The Map of the Towns of Salisbury & Amesbury Essex County, Mass. 1854 tells town history and the town's current conditions with elegant architectural lithographs that include several stately Greek Revival and Italianate homes each one identified by its owner's name.  The large dwelling house of Wm. S. Howard "for the accommodation of Summer boarders" is set back from a road along which a horse drawn coach speeds. Detailed vignettes include two different carriage manufacturies, each with smoke wafting from the workshop chimney, one with a distant flock of seagulls in the sky, as a worker stands on a porch with sets of wheels. Close to the shop we see each owner's well built home.  Another vignette shows a 2-story Main Street office building with Jonathan Nayson's pharmacy -  "J.Nayson" painted on one sign attached to the building, and on the Main Street side a large druggist's mortar and pestle designed as a sign hung from the building. The next two architectural portraits are of churches, both Baptist : the "First Baptist Church of Salisbury & Amesbury, Mass. built 1837" and with a misspelling missed by the publisher the "Freevill Baptist Church erected 1851" with the note "Designed by Rev. W.P.Merrill."  The latter church is the "Free Will" Baptist Church whose association was formed in 1849. Rev. W.P. Merrill may be the building designer or he rendered the drawing. Together, these five village maps and eleven detailed, lithographed vignettes express the growth, industry, culture, religious institutions and affluence of each town, an affluence generated primarily from large scale manufacturing in the woolen mills sited in Amesbury along the Powow River, whose many falls generated hydropower for the mills.

It is ironic and a reflection of how the map's underwriters wished these towns to be perceived, that none of the seven, large 3 to 5-story mills built between 1830 and 1854 in Amesbury are shown on this map as vignettes. Or vignettes of the surrounding worker housing.  Or other houses of worship. By 1848 the Salisbury Manufacturing Company had built Mill No. 7 in Amesbury.  Worker housing, multi story buildings were built nearby. In 1852, the miill workers known as operatives struck the Salisbury Mills over being able to take a lunch hour. Amesbury town meeting appropriated $2,000.00 to assist the strikers. The mill owners brought in foreign workers and broke the strike. What E.M. Woodford's 1854 surveys do show, in detail on the large scale village maps, are the networks of new roads, recently subdivided building lots, small factories and dense worker housing that all reflect economic demand generated from 1840 to 1854 (and beyond) by the Salisbury Manufacturing Co.'s seven large multi-story mills. The large influx of mill workers from Canada, England and Ireland also increased Amesbury's population substantially. Market Street in Amesbury in 1850 is the site of many new larger buildings, including churches and the new Friends Meeting House. The poet John Greenleaf Whittier lived in Amesbury from 1836 until his death in 1892, known both for his poetry and for his anti-slavery advocacy as a Quaker. The village maps show numerous schools, including a  new private school.

            Road transit routes and the Eastern R.R. and Salisbury Branch railroad are shown at the top of the wall map on the two town maps. On the Salisbury & Amesbury Village map the newer Salisbury Line appears only as a stub, and is thus hard to interpret.  In 1847-48, the Salisbury line was extended from the coastal Eastern R.R. line west to the Powow River. The new Salisbury rail line was a critical transit connection practically and financially for Amesbury, as it permitted the Amesbury mills and other local business to make direct train shipment of products to national and international markets. Other transit links, such as the bridges across the Powow River and ferries and docks on the Merrimack River appear on these large scale village maps, including a chain bridge with toll house on Deer Island from Amesbury to Newburyport.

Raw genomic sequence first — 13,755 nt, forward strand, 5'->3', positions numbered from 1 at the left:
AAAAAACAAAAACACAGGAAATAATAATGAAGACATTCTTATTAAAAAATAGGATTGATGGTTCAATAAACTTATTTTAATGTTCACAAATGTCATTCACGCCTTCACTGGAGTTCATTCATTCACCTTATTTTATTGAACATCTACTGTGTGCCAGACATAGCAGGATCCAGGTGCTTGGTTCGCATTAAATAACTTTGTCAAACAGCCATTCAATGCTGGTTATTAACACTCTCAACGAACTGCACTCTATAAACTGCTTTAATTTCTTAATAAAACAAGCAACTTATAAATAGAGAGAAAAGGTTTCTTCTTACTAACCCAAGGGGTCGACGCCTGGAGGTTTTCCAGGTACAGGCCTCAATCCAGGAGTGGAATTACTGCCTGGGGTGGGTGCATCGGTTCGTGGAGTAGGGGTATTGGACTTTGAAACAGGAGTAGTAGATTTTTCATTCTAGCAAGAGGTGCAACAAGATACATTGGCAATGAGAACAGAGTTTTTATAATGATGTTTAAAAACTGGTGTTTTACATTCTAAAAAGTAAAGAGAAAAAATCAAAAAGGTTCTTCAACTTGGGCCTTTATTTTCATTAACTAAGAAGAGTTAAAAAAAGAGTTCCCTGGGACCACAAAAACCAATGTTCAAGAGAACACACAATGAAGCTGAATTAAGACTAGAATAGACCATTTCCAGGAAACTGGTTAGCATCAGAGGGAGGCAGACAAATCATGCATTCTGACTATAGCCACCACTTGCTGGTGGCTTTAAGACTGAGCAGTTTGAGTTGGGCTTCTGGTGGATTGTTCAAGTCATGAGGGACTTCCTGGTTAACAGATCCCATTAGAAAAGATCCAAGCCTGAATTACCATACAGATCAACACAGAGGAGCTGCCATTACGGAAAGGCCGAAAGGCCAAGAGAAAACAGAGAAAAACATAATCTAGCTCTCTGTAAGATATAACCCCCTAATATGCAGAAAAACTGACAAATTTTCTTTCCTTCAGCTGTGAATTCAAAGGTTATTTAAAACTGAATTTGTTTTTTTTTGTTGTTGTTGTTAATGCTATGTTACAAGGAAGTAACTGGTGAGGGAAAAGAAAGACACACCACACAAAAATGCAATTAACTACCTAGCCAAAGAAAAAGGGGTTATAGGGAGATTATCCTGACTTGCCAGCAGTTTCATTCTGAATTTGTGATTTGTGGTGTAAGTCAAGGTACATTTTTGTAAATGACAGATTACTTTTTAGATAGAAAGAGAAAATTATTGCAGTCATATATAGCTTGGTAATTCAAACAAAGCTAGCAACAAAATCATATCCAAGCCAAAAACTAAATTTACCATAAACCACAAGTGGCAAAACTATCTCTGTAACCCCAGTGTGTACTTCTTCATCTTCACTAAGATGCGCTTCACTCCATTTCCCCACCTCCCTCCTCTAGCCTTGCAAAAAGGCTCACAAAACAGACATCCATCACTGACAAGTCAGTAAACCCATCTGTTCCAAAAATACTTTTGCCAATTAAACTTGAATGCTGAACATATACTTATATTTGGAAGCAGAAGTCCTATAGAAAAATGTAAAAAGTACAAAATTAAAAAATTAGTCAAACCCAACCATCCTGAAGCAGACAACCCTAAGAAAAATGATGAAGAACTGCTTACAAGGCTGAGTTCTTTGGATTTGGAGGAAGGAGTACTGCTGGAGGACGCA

E.M.Woodford's illustrated wall maps, and in particular the Salisbury & Amesbury 1854 wall map, unique due to its manuscript  message, remind us how much our sense of place relies on landmarks. Ann's manuscript notation  on the Salisbury & Amesbury 1854  map,  "Old buildings to New" and "If you like this Map, Come & See the place it represents" provides us with a 19th c. critical eye for appreciating the value of architectural portraits on a map and how a map is a representation of a place and of human experience over time.  Woodford's 1854 map is surveying, it is art, it is civic persuasion and memory. What a recognizably "modern" perspective expressed in Ann's separately documented pencil note that she employed to convert this large map into a gift , a post card and a mirror of time past and present.

            Today's visitor to these two Essex County towns may also travel to Amesbury and Salisbury holding in his or her mind's eye Woodford's 1854 Map of the Towns of Salisbury & Amesbury  to see another iteration of the "then and now".  The map reminds us that in 1854, a time of rapid demolition, and development, of population surges and a new social order, such changes provoked an acute sense of past, present and an unknown future. As an urban observer today, we might project onto the surviving old buildings new uses, or see the different potential of railroad lines and paths for improved mobility and recreation.  Beholding the Merrimack River and its watershed on Clark's historic wall map, one might shed altogether the map's perspective of land surveys and development and instead appreciate the land forms themselves as the primary subject. The Merrimack River is a natural system that incidentally has supported human settlement for at least 7,000 years independently of the historical narrative of this map.  Time is like a river.

Dartmouth College, Dartmouth Library, Archives and Manuscripts
Collection: C. Hammond letter | Dartmouth Library Archives & Manuscripts
Bartlett, Samuel Colcord, 1817-1898 | Dartmouth Library Archives & Manuscripts